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iYogi,, Geek Squad Battle for the Tech Support Title

As gear support goes virtual, how do two upstarts fare against Best Buy's Geek Squad?

Tackling computer glitches yourself is so 2008. "About 15% of home computers are infected with malware so fixing them has gone the way of lawn-mower service — it's no longer a do-it-yourself thing," says Kurt Scherf, a technology analyst with Parks Associates. Scherf estimates Americans spent a whopping $4 billion on tech support last year. That number should grow to at least $6.4 billion by 2013, and remote help is poised to drive much of that expansion. An early look at the fight:

  iYogi Geek Squad
Service offering $140 per year; one-time fixes start at $20; 24/7 remote support. PC only. $199 per year; one-time fixes start at $49; 24/7 remote support. PC only. Walk-in help desks at all 1,070 Best Buys; house calls; and oh yeah, remote help. Both PC and Mac.
Target demographic/translation 50+, well-to-do, "later users," i.e., older people having problems accessing the Google. 30+, middle income, "tech pragmatic," i.e., business pros who value their time. "Service-minded civilians," i.e., people who will pay $40 to get a quick tune-up on a brand-new Mac.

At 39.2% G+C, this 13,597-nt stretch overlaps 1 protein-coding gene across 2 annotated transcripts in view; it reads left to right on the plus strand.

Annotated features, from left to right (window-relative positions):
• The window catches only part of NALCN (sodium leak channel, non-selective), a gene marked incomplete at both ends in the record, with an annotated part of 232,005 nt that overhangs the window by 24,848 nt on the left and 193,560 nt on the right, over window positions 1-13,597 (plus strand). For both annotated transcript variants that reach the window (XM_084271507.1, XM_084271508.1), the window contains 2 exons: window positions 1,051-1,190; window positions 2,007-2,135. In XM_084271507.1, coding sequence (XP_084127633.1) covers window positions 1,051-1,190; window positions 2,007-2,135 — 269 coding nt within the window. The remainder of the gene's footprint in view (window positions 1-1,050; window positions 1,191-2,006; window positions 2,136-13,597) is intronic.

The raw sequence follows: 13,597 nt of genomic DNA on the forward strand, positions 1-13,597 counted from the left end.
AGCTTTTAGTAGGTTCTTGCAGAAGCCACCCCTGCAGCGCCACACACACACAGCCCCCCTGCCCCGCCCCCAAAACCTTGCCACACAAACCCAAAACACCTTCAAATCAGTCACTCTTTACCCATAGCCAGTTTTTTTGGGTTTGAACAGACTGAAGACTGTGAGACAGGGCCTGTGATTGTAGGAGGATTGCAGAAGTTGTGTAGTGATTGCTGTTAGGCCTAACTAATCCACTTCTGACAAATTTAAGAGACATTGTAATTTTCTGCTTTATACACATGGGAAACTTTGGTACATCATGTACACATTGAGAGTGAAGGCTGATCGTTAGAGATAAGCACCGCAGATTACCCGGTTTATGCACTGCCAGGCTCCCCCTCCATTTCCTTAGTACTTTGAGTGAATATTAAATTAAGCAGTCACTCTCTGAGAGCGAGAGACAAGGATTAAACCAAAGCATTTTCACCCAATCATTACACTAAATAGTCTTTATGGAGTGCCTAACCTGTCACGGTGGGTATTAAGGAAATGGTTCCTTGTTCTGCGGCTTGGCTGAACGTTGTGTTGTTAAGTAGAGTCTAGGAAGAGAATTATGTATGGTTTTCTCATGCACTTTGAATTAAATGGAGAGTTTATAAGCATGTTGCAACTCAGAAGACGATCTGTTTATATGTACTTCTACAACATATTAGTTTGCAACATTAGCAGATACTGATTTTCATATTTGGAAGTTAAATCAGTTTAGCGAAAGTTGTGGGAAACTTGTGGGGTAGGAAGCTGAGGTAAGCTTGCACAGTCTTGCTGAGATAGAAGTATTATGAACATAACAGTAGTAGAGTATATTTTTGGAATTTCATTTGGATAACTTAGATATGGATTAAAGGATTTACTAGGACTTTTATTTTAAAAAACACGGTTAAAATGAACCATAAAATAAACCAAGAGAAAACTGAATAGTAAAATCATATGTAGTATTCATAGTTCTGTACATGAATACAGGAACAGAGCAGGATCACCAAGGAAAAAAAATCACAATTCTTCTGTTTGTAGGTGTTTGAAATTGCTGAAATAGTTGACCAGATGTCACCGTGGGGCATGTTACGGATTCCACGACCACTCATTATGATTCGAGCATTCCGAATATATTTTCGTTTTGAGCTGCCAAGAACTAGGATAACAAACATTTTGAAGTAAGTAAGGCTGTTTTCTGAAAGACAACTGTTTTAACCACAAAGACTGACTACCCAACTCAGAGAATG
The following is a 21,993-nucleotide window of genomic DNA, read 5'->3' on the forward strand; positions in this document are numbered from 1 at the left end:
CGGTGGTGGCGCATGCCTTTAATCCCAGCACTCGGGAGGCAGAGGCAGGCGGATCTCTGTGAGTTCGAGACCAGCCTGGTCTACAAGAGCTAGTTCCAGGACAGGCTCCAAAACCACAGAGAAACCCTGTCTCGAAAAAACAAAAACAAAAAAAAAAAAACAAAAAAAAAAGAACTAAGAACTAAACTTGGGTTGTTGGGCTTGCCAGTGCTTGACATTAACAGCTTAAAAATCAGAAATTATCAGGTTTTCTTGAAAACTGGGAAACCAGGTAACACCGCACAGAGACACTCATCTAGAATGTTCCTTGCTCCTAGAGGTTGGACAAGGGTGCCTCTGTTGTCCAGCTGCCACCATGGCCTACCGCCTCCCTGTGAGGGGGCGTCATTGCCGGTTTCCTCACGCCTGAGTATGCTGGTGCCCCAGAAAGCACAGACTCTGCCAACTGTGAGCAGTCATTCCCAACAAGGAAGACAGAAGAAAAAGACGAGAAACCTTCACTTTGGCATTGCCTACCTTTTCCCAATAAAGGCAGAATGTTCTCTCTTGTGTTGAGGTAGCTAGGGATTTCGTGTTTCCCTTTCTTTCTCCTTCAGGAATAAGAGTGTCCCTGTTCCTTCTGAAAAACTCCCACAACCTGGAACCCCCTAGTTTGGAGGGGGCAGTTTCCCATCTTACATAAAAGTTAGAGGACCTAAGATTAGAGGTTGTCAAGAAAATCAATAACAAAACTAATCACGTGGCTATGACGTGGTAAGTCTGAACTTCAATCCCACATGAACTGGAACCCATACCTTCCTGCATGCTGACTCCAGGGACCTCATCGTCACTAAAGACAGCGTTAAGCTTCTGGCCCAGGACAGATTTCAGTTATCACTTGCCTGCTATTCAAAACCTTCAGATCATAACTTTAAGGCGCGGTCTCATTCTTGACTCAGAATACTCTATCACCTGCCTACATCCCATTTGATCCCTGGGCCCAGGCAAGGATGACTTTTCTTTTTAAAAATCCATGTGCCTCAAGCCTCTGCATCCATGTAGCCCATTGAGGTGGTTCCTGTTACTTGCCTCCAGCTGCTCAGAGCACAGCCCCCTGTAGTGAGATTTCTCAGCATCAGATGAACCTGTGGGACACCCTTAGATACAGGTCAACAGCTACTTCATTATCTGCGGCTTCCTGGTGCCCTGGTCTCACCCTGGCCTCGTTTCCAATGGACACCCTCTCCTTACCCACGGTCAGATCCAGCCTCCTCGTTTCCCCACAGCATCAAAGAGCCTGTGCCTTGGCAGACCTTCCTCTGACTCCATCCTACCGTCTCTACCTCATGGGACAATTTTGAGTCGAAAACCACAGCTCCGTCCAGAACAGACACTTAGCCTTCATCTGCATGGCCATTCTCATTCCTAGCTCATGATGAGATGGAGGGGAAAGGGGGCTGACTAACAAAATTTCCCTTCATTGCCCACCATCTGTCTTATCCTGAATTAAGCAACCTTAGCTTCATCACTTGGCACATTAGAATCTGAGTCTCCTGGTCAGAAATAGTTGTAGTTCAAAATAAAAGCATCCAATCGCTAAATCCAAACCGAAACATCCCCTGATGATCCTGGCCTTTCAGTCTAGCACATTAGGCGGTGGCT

Aspirations "We want to be the FedEx of support," says CEO Uday Challu. "We are Geek Squad over the Internet," says CEO Josh Pickus. Er, it already is Geek Squad.
Meet your IT guy More than 3,000 "yogis" in call centers in India 600 "solutions engineers" in home offices in North America 20,000 "agents" in stores; about 100 virtual agents in the U.S.
Oddest feature Technician profiles come with phonetic pronunciations of their names. A message board allows the tech-needy to answer questions for each other. You can pick your own agent via an online profile, just like Internet dating!
Annual growth (revenue) 200% to 300% (estimated $70-to-$80 million in fiscal 2011) 157% ($17.5 million in 2009) Best Buy doesn't break out data (estimated $1-to-$1.5 billion in 2009)
Final take Low-cost leader U.S.A.! U.S.A.! U.S.A.! Drivers only

A version of this article appeared in the June 2010 issue of Fast Company magazine.